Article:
What questions have you encountered in an interview that threw you? What answers have you given to these questions?

Awesome or Terrible?

The jury is still out but I kind of think this resume is awesome. I plan on getting in touch with him if for no other reason but to tell him how much I liked his resume. I’d also like to see what it is he does and what he’s looking for… and after all, isn’t that the point of a resume?

Robby Slaughter

Although I have said that a resume is not the place to establish your sense of humor (which I still stand by), there is that exception to every rule. You just have to be able to carry it off and then of course, back it up when you are contacted. The problem is, most of us are not half as funny as we think we are (all fingers pointing at myself here).

I would also think that this guy knows exactly what he wants and I wouldn’t contact him for a typical, run of the mill job. But I would bet when I do talk to him he’ll be able to articulate to me exactly what he is looking for.

Any takers on that bet? What do you think of the resume?

And the winner is…

Actual answers/comments made by job seekers on resumes, cover letters, and applications to recruiters:

“Note: Please don’t misconstrue my 14 jobs as ‘job-hopping’. I have never quit a job.”

“I am extremely loyal to my present firm, so please don’t let them know of my immediate availability.”

“I intentionally omitted my salary history. I’ve made money and lost money. I’ve been rich and I’ve been poor. I prefer being rich.”

“I’m married with 9 children. I don’t require prescription drugs.”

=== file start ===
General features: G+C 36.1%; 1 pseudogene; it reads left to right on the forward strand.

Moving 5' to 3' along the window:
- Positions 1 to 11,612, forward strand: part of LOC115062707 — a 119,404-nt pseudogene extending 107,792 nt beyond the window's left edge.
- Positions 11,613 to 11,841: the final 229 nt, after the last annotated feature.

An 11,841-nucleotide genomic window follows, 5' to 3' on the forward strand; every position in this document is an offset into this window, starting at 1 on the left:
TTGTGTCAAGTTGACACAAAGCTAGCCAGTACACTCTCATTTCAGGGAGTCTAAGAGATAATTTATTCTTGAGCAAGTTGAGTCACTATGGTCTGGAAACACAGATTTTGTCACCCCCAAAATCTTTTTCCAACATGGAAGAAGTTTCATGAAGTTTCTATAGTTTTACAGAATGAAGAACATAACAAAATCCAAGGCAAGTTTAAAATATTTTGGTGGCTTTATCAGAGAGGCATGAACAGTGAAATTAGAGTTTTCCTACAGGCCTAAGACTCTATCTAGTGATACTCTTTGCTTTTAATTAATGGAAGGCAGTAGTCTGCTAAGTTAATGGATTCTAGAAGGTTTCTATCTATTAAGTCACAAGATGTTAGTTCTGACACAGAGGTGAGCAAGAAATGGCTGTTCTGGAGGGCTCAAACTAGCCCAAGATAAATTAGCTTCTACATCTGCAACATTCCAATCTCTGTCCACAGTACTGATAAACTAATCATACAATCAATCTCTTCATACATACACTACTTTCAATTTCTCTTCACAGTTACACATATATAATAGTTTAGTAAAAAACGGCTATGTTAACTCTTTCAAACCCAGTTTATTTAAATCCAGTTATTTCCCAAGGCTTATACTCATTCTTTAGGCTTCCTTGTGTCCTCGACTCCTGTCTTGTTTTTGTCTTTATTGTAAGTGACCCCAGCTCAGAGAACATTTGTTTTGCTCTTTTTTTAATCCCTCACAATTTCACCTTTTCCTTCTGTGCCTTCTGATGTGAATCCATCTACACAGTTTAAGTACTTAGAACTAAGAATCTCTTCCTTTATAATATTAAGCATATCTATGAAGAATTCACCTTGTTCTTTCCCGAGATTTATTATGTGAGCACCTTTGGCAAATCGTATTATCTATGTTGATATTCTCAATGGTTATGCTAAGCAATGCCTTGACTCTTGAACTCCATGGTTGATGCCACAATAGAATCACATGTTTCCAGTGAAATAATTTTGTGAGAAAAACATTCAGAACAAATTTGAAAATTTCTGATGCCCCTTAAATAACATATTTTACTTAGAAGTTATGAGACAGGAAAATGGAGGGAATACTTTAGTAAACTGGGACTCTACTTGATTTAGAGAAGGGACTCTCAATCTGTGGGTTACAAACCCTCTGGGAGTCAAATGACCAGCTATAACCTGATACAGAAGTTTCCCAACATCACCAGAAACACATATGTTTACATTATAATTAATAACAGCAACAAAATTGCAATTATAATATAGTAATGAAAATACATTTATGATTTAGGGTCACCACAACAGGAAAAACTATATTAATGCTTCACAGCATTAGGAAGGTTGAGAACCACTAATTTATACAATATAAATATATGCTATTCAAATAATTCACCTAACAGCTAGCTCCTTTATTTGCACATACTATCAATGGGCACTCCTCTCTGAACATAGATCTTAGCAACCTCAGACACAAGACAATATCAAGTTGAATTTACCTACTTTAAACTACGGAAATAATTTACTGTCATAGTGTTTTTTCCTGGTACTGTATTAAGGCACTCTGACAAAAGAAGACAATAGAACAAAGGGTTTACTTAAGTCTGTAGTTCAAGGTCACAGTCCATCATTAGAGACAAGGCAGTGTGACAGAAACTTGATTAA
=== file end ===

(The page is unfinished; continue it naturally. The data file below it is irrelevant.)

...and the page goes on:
“Marital Status: Often. Children: Various.”

“Here are my qualifications for you to overlook.”

Reasons for leaving last job:

“Responsibility makes me nervous.” I really like this one

“They insisted that all employees get to work by 8:45 every morning. Couldn’t work under those conditions.”

“Was met with a string of broken promises and lies, as well as cockroaches.”

“The company made me a scapegoat – just like my three previous employers.”

Job Responsibility and skills:

“While I am open to the initial nature of an assignment, I am decidedly disposed that it be so oriented as to at least partially incorporate the experience enjoyed heretofore and that it be configured so as to ultimately lead to the application of more rarefied facets of financial management as the major sphere of responsibility.”

“I was proud to win the Gregg Typting Award.”

[after a long list of computer and multi-tasking skills] “And I can spell!”

“Great smile, make a mean cup of coffee, and I can tie my shoes” (maybe he mistook our services for a dating website?)

Special Request and Job Objectives:

“Please call me after 5:30 because I am self-employed and my employer does not know I am looking for another job.”

“My goal is to be a meteorologist. But since I have no training in meteorology, I suppose I should try stock brokerage.”

“I procrastinate – especially when the task is unpleasant.”

Physical Disabilities:

“Minor allergies to house cats and Mongolian sheep.”

Personal Interests:

“Donating blood. 14 gallons so far.”

Small Typos:

“Work Experience: Dealing with customers” conflicts that arouse.”

“Develop and recommend an annual operating expense fudget.”

“I’m a rabid typist.”

“Instrumental in ruining entire operation for a Midwest chain operation.”

 

Moral of the story:

  • Your resume is not the place to establish your sense of humor
  • Proof read (not just spell check)
  • There are some things recruiters, hiring managers, and employers do not need to know – they didn’t ask so don’t volunteer it
  • Think before you write (or speak). It’s “Ready, Aim, Fire” NOT “Ready, Fire, Aim”